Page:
Conseco Fieldhouse: A Review by Stadium Journey

Paul Swaney@@PaulSwaneySenior Analyst INovember 16, 2009

Article originally published on Stadium Journey

Located in the heart of Indianapolis, Conseco Fieldhouse is a great example of what a great NBA arena can look like. 

Fan comfort, great sight lines, and a respect for team history are all major factors in making for an enjoyable basketball experience.

FANFARE Score: 32

F ood & Beverage: 4

The most disappointing aspect of the Food & Beverage offered at Conseco is the long lines that fans experience, especially in the upper sections of the fieldhouse. 

I took a walk around the arena with about 8 minutes to go in the second quarter and lines were as long as 30 people deep.  With 31 concessions stands, this has to be chalked up to poor management of staffing needs.

Once you make it to the front of the line, there will be plenty of appetizing options.  Sausages by Johnsonville, and Donato’s pizza are favorites.  There are also several restaurant options so fans can choose to arrive early for a game some dinner.

A tmosphere: 5

Conseco Fieldhouse effortlessly melds an old feel with modern amenities.  It looks as if it is part of the neighborhood, yet from inside it seems massive.  It begins with the main entryway, an expansive rotunda which can be accessed without a ticket. 

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In fact, it’s another place where the Pacers may be understaffed.  The multiple lines for Will Call all had significant lines, so come early if you’re getting your tickets at the arena.

Once you reach your seat, you’ll find that every seat has a padded bottom, without being overly cushy, it’s a very comfortable place to park yourself. 

From your seat, you have a great view of the court regardless our where you sit.  I sat behind the basket, in a corner section about five rows from the top, and still felt as though I could see the action clearly.

When walking around the concourses, you’ll see an homage not only to Pacers history, but to the history of basketball in the state of Indiana, including very proud tribute to the ABA championships won by the Pacers in the early 70’s. 

N eighborhood: 5

There are so many options within the immediate neighborhood, that you could have season tickets, and try a new place every game, and still not taste it all.  For carnivores there are three outstanding options. 

The all-you-can-eat, Fogo De Chao is a fine option, even if all you want is the salad bar.  Morton’s Steakhouse, and the slightly more upscale Mo’s are great, but you probably need to be a bit more well-dressed to be comfortable.

As far as bars go, I can highly recommend Scotty’s both for its beer list, and for its voluminous menu, including bison burgers, and beef raised in Indiana. 

On this particular mid-November evening, it was unseasonably warm so I was able to sit outside and listen to the blues band they had lined up for the night.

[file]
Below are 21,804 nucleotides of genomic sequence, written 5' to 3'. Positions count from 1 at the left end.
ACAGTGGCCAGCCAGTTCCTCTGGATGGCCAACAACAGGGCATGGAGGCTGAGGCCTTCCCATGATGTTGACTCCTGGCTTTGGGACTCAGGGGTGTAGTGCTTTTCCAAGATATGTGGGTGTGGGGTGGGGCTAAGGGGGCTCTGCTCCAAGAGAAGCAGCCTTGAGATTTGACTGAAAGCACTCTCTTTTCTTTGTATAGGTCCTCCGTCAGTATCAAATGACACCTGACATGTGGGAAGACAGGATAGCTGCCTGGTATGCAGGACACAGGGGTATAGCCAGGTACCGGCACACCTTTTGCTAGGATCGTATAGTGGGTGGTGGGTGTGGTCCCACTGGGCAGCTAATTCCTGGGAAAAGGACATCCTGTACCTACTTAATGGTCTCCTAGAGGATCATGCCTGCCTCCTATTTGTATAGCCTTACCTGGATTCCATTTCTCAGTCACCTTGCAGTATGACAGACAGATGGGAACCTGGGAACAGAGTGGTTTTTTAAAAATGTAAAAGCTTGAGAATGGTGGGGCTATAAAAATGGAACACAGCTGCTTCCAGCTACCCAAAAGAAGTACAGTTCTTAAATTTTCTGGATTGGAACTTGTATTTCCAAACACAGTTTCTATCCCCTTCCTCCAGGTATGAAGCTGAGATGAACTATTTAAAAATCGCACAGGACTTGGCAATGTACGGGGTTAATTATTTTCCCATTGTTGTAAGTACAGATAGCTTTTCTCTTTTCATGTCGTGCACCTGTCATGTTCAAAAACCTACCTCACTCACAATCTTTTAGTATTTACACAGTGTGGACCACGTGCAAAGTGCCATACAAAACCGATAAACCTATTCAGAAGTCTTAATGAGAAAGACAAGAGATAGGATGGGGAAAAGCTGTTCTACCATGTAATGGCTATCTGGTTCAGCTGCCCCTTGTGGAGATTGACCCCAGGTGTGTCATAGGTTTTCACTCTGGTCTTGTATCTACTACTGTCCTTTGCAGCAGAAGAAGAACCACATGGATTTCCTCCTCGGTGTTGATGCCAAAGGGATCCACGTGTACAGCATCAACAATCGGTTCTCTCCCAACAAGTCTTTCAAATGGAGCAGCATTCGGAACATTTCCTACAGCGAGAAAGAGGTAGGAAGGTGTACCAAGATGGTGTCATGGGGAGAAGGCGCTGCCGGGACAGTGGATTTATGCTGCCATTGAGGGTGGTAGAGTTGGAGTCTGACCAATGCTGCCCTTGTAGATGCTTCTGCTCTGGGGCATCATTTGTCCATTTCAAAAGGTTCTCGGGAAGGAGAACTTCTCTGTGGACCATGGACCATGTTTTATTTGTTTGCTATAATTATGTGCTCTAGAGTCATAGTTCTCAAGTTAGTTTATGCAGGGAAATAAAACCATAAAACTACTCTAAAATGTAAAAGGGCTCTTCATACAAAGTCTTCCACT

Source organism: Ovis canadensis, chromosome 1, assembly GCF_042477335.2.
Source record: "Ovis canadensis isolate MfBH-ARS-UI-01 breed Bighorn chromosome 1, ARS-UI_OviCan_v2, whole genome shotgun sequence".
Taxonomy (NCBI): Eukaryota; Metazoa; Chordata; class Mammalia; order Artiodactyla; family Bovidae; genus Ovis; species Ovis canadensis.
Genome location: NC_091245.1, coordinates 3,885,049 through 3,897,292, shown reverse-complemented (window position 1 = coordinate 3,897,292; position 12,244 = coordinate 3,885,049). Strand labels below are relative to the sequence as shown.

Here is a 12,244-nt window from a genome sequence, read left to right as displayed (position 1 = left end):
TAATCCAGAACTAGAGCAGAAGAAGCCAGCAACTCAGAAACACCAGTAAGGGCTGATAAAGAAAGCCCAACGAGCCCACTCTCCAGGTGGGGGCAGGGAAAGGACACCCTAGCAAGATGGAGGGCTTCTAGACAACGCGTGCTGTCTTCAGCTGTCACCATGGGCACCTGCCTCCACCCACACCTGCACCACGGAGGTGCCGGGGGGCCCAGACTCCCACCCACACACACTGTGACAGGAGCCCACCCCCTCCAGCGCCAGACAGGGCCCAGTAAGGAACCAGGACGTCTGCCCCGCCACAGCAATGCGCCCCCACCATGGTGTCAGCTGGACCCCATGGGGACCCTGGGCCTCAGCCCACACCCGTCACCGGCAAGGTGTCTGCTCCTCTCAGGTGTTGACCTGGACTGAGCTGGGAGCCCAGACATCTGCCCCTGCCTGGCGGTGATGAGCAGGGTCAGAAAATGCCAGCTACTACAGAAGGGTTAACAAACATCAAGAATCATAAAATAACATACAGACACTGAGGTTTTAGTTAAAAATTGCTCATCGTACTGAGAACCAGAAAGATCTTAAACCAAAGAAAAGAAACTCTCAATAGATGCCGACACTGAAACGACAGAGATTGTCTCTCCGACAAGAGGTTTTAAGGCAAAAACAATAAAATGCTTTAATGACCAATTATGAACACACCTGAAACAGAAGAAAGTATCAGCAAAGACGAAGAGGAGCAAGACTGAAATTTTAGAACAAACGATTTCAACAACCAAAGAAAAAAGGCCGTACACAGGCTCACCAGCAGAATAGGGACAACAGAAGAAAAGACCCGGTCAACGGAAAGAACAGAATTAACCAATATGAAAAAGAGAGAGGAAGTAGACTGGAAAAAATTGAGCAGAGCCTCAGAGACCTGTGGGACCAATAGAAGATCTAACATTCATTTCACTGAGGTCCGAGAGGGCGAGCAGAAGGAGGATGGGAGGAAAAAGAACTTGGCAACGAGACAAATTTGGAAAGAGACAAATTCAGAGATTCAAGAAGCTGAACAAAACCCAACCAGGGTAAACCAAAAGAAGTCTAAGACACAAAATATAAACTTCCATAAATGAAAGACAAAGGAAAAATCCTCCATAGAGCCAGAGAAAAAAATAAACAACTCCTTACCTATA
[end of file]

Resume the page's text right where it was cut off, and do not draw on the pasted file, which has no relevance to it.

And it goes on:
There’s plenty of screens inside, so with good beer, food, sports, and service, this is a prime place for either before or after Pacers games.

Across the street is Coaches, which bolsters that they have the best burger in the city.  While I admit that their burgers are very good (try the All-Star burger with bacon and BBQ sauce) the service is so bad that I would never set foot in there again. 

I’m a fairly tolerant customer, but when it takes 25 minutes for someone to take my order, then something’s wrong.  The place was only half full, so I have to assume that this is a management issue.

Next door is O’Reilly’s, a typical Irish pub.  There’s nothing outstanding to recommend other that solid work by their bartender, but it certainly could be a place to drop in for a drink or two.

F ans: 5

In my experience, NBA fans are notoriously reliant on cues to know when to cheer, or whatever else the puppeteer working the jumbotron would like to see.  Pacers fans were a pleasant exception to this rule. 

Not that there aren’t successful attempts at decibel manipulation, because there certainly is, but as a whole the crowd was loud and energetic without needing the constant prodding.  This makes for a much better viewing experience, with less frenetic interjections.

A ccess: 5

Parking is a breeze in the area. I parked a couple blocks north at 35 North Pennsylvania, at a cost of only $3.  In the lot adjacent to Conseco, spaces were going for $10, which still is a pretty good bargain.

With highways nearby, it was absolutely easy to get out of the downtown area after the game.

R eturn on Investment: 4

Tickets can be found starting at $20, and there are several souvenir options that are fairly priced.  Food is priced right about where you would expect, and pricing is a bargain.  Overall, the Conseco Fieldhouse experience is well worth it for what you pay.

E tc.: 4

The retro modern feel is unique for an NBA venue.  The basketball history lesson found throughout the concourses is worth an extra point in my book, as do the fantastic seats, and wonderful neighborhood.

Final Thoughts:

It’s hard to imagine a much more complete arena experience than what one can find in downtown Indianapolis.  

Paul Swaney is the Co-Founder of Stadium Journey

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